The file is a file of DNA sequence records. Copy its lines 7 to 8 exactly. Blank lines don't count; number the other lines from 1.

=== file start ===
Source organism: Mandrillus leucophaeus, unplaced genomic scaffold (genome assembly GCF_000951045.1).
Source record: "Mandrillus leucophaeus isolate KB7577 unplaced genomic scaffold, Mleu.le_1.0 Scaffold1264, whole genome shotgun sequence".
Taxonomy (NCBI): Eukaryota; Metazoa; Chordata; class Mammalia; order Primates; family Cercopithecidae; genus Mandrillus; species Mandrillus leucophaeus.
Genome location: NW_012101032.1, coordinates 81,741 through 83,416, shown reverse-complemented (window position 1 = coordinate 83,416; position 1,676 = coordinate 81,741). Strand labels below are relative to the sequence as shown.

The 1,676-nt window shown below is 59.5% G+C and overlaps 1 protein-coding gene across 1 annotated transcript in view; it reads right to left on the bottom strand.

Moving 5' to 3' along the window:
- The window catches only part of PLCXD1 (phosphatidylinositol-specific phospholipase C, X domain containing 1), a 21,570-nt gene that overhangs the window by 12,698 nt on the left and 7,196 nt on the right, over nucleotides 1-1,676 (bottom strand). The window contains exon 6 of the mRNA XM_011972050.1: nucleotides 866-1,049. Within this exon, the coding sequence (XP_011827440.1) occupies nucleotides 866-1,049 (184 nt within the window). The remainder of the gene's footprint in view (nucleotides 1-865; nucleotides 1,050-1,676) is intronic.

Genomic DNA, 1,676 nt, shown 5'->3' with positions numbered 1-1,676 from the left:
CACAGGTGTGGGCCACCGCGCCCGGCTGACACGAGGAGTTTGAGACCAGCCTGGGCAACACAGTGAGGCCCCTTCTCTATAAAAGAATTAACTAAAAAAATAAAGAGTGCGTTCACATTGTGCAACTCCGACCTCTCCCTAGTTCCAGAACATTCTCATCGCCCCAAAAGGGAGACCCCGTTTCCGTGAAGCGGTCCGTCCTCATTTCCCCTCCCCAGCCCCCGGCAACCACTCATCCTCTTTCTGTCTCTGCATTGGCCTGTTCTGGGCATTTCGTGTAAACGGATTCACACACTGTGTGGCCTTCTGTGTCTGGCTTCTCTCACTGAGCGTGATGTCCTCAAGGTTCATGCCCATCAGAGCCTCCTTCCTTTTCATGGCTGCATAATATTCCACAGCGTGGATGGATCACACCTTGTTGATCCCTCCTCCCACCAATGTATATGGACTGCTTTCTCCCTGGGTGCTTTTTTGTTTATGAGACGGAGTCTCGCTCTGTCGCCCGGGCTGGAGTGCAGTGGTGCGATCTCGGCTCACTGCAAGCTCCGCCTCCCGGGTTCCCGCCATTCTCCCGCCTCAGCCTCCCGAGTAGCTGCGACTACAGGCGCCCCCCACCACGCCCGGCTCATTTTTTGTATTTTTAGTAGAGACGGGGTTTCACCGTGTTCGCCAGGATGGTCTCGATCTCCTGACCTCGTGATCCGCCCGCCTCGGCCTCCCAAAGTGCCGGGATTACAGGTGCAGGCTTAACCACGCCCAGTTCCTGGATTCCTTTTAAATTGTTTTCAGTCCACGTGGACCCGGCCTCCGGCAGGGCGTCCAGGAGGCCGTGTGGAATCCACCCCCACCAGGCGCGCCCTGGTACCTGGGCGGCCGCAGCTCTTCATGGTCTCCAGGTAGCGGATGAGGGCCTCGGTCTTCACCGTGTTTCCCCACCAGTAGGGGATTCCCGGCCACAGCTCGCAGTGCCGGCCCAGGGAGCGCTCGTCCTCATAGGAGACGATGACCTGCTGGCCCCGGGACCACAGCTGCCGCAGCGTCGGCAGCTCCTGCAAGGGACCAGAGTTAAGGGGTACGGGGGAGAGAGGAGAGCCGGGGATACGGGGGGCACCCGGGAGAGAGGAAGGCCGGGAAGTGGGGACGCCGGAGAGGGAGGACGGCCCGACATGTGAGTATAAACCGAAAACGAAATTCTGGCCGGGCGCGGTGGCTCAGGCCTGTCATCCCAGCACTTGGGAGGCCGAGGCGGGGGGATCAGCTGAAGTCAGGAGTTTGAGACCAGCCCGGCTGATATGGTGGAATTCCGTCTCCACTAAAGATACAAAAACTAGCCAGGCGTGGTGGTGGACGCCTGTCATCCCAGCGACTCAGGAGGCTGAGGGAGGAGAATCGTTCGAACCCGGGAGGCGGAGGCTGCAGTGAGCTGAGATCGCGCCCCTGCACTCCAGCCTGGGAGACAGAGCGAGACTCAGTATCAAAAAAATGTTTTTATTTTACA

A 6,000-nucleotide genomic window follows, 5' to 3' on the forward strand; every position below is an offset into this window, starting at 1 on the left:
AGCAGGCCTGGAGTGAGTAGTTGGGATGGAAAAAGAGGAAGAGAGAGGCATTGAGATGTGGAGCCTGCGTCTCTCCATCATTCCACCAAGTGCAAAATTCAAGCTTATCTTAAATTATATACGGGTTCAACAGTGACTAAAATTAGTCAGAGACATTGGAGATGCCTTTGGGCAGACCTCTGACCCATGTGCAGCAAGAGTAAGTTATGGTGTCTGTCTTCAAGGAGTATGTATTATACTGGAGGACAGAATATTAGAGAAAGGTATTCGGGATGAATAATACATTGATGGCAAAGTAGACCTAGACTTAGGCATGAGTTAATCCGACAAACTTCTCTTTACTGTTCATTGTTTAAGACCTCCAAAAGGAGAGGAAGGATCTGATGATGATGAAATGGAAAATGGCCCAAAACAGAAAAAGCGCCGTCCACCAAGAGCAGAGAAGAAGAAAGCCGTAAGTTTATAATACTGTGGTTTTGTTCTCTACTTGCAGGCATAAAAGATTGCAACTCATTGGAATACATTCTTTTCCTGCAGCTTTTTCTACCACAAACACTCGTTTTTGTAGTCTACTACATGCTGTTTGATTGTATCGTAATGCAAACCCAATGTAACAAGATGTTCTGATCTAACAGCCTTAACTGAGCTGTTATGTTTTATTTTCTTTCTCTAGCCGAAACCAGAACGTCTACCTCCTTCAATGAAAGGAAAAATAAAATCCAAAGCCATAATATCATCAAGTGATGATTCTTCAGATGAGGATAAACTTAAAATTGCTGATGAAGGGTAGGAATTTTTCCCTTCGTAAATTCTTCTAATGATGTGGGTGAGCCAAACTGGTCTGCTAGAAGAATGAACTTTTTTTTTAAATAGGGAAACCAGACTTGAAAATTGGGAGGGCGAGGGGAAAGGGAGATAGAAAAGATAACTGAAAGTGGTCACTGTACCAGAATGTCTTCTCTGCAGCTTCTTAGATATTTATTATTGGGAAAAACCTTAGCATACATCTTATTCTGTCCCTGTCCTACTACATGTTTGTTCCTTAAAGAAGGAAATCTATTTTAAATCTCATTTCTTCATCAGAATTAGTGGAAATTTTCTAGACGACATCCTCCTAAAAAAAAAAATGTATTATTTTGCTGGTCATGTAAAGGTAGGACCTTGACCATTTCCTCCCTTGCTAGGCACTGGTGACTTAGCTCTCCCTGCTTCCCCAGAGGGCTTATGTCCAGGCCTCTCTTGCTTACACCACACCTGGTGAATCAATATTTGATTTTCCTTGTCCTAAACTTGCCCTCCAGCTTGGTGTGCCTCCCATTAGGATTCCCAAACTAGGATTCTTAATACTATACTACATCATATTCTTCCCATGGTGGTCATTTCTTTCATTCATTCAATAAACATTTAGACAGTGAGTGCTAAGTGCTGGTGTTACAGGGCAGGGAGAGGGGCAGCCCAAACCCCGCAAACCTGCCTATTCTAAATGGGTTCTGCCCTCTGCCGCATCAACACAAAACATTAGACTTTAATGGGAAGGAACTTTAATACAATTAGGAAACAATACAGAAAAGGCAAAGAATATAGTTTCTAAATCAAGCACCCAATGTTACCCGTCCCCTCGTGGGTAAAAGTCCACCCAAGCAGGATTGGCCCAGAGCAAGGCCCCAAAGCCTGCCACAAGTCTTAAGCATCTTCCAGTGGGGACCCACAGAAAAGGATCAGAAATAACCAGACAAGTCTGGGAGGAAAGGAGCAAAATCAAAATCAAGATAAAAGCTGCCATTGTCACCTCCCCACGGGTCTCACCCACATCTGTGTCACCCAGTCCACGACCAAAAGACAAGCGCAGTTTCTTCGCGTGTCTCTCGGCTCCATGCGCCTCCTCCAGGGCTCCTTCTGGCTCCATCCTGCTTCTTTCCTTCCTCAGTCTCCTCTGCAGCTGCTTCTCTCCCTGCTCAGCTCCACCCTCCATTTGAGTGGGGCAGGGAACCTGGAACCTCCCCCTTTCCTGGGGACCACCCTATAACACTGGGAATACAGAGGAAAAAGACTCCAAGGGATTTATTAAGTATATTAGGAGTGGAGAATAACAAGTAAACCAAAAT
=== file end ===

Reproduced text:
- The window catches only part of PLCXD1 (phosphatidylinositol-specific phospholipase C, X domain containing 1), a 21,570-nt gene that overhangs the window by 12,698 nt on the left and 7,196 nt on the right, over nucleotides 1-1,676 (bottom strand). The window contains exon 6 of the mRNA XM_011972050.1: nucleotides 866-1,049. Within this exon, the coding sequence (XP_011827440.1) occupies nucleotides 866-1,049 (184 nt within the window). The remainder of the gene's footprint in view (nucleotides 1-865; nucleotides 1,050-1,676) is intronic.

Genomic DNA, 1,676 nt, shown 5'->3' with positions numbered 1-1,676 from the left: